Welcome to European Tribune. It's gone a bit quiet around here these days, but it's still going.
Interesting post. A few counter-arguments:

  1. In France the government "charity" flows from multiple programs, like minimal income, etc... Most of the administration is purely local (my mother works at a "Centre Communal d'Action Sociale" - city social help, in a team of around 20 people). Even the minimu income administration is now per county ("departement"). This avoids the "big government effect".

  2. government charity does not forbid personal involvment, and there is lots of it in France. The government encourage it with very generous tax rebates (2$ in tax deduction for 1$ personal, nobody shown a country where the system is so incitative).

  3. Most government-paid workers in those institutions are catholic and I trust the government to be far less corrupted than the catholic church management (so happy that lots of tempting money is just not there for them).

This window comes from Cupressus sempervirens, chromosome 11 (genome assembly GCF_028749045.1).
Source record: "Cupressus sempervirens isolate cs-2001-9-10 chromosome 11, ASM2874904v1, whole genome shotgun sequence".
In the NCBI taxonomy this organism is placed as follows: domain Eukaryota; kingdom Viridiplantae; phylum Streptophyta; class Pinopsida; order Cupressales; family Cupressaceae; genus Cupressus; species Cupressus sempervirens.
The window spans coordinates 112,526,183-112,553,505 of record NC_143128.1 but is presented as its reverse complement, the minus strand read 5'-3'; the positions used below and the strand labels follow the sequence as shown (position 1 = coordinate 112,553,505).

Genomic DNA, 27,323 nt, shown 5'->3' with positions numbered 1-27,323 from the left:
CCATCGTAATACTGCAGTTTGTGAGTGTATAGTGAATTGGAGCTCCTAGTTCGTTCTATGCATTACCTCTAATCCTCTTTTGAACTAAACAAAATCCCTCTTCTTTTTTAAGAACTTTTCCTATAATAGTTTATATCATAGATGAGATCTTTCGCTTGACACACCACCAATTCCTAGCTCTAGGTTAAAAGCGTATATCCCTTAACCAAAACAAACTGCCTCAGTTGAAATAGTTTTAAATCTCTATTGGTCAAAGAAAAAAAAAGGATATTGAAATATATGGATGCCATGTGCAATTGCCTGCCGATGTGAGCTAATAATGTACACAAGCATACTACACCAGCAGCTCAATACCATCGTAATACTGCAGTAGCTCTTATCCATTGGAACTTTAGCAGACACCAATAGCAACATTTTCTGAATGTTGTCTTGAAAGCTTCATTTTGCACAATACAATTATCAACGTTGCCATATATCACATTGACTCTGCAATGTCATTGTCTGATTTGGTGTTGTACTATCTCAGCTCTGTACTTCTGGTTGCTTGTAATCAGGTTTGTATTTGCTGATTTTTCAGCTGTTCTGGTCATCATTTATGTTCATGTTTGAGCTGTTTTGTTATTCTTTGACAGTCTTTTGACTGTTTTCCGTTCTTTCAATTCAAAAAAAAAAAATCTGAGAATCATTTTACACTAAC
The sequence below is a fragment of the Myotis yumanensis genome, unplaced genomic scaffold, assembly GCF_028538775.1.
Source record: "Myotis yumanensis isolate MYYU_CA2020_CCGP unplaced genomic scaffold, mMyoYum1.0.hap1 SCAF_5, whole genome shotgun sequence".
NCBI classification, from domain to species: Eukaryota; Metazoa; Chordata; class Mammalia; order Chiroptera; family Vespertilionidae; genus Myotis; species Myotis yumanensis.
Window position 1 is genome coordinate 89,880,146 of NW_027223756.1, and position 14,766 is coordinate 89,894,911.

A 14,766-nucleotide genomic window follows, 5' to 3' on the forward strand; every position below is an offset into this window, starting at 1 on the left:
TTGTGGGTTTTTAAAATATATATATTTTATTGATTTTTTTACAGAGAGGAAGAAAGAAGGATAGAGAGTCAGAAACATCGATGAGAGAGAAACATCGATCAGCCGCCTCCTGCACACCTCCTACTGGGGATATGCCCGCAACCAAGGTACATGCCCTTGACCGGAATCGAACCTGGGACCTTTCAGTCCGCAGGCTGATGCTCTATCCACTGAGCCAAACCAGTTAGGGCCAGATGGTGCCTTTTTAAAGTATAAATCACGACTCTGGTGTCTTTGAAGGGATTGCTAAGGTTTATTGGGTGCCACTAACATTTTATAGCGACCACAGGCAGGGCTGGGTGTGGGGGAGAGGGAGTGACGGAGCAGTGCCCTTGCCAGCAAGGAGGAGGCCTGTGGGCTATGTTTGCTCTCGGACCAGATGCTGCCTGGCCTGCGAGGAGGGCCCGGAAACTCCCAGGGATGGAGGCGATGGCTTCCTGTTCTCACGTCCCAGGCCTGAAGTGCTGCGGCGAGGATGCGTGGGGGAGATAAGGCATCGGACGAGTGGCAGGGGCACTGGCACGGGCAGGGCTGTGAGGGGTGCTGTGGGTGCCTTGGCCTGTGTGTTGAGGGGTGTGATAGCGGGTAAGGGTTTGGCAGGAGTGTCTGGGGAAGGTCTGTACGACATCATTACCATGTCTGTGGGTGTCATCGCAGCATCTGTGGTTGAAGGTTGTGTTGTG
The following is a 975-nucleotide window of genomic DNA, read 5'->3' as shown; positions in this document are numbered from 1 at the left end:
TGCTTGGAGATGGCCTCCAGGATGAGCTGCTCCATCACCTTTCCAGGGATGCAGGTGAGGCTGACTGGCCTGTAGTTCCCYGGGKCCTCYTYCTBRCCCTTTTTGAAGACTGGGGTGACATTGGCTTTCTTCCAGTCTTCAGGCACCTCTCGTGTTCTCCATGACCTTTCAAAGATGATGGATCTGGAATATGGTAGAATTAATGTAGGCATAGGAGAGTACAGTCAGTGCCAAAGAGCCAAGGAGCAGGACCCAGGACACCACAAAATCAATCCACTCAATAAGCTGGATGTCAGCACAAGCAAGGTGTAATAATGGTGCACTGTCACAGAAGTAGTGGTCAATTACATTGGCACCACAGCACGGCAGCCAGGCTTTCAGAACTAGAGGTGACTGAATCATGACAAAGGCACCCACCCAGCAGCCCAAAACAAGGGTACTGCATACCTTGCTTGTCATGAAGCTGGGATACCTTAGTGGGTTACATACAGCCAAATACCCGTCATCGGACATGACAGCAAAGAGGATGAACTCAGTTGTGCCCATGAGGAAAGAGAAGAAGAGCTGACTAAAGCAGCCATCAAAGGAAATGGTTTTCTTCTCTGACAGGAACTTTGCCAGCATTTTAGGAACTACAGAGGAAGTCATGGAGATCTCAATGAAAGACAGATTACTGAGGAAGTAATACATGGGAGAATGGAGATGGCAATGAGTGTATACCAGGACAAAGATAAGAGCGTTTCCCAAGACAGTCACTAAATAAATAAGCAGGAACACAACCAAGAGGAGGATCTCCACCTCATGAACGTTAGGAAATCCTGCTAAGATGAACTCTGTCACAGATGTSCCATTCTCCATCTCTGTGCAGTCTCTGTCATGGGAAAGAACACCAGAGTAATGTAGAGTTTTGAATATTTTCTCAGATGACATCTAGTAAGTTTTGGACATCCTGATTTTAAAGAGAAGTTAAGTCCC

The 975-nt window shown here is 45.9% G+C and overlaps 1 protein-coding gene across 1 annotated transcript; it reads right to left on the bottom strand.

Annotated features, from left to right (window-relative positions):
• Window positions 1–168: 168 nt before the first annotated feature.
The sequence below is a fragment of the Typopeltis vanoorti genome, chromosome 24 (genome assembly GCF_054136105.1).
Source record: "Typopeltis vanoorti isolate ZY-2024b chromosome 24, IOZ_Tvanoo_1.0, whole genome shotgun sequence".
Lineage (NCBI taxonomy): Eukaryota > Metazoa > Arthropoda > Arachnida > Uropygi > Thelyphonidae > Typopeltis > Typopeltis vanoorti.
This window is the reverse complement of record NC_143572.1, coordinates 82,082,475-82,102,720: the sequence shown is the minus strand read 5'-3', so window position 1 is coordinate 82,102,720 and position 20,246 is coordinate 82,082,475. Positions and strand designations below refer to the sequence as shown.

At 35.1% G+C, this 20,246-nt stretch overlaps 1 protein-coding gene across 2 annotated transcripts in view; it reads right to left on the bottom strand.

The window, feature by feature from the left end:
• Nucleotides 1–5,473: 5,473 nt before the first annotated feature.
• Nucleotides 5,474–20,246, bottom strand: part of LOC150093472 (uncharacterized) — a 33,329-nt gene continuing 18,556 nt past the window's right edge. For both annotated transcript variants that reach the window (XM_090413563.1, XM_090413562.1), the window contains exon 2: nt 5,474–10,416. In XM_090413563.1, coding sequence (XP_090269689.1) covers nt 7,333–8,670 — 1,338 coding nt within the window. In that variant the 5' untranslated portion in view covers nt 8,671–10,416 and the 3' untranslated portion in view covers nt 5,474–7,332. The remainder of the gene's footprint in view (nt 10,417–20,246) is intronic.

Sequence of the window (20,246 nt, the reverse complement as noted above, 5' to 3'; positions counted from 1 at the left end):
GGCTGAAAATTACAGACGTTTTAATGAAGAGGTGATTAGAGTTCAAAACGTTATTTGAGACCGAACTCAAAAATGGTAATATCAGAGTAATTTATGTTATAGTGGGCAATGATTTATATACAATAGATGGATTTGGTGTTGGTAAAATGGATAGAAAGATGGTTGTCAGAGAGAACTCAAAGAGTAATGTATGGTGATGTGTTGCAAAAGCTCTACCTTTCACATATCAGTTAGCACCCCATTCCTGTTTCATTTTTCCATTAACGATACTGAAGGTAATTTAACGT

4. Government help will suffer much less for what is currently fashionable "trends" in help. Will churches help the seropositive gays? Most won't.

  5. Government managed healthcare is essential. If you take the "poor" in France, they still have zero cost access to the very best health-care with no delay and no question asked, compare with other countries with "private" healthcare.
by Laurent GUERBY on Sun Nov 26th, 2006 at 06:19:53 AM EST
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